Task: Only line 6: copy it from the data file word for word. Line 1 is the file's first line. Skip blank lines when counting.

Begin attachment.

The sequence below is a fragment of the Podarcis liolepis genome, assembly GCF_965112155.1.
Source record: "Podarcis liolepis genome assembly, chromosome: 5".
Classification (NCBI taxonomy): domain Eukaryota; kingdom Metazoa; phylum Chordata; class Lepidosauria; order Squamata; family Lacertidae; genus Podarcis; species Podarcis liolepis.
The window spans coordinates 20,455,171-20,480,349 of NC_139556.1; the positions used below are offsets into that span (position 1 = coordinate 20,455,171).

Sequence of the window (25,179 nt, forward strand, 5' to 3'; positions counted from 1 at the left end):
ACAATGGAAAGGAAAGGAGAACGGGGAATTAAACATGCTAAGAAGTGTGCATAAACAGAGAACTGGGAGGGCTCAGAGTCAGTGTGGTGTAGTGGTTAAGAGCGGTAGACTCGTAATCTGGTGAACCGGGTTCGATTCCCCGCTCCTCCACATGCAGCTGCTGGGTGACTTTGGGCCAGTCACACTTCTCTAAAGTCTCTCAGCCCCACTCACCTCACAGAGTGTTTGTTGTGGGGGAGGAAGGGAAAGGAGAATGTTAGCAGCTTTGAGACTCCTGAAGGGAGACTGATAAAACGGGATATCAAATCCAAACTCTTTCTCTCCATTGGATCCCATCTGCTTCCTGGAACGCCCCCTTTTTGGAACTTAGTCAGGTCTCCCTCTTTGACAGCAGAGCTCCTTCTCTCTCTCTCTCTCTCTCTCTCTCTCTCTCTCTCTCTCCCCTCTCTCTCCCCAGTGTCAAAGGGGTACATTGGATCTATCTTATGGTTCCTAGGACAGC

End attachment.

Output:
ACAATGGAAAGGAAAGGAGAACGGGGAATTAAACATGCTAAGAAGTGTGCATAAACAGAGAACTGGGAGGGCTCAGAGTCAGTGTGGTGTAGTGGTTAAGAGCGGTAGACTCGTAATCTGGTGAACCGGGTTCGATTCCCCGCTCCTCCACATGCAGCTGCTGGGTGACTTTGGGCCAGTCACACTTCTCTAAAGTCTCTCAGCCCCACTCACCTCACAGAGTGTTTGTTGTGGGGGAGGAAGGGAAAGGAGAATGTTAGCAGCTTTGAGACTCCTGAAGGGAGACTGATAAAACGGGATATCAAATCCAAACTCTTTCTCTCCATTGGATCCCATCTGCTTCCTGGAACGCCCCCTTTTTGGAACTTAGTCAGGTCTCCCTCTTTGACAGCAGAGCTCCTTCTCTCTCTCTCTCTCTCTCTCTCTCTCTCTCTCTCTCTCCCCTCTCTCTCCCCAGTGTCAAAGGGGTACATTGGATCTATCTTATGGTTCCTAGGACAGC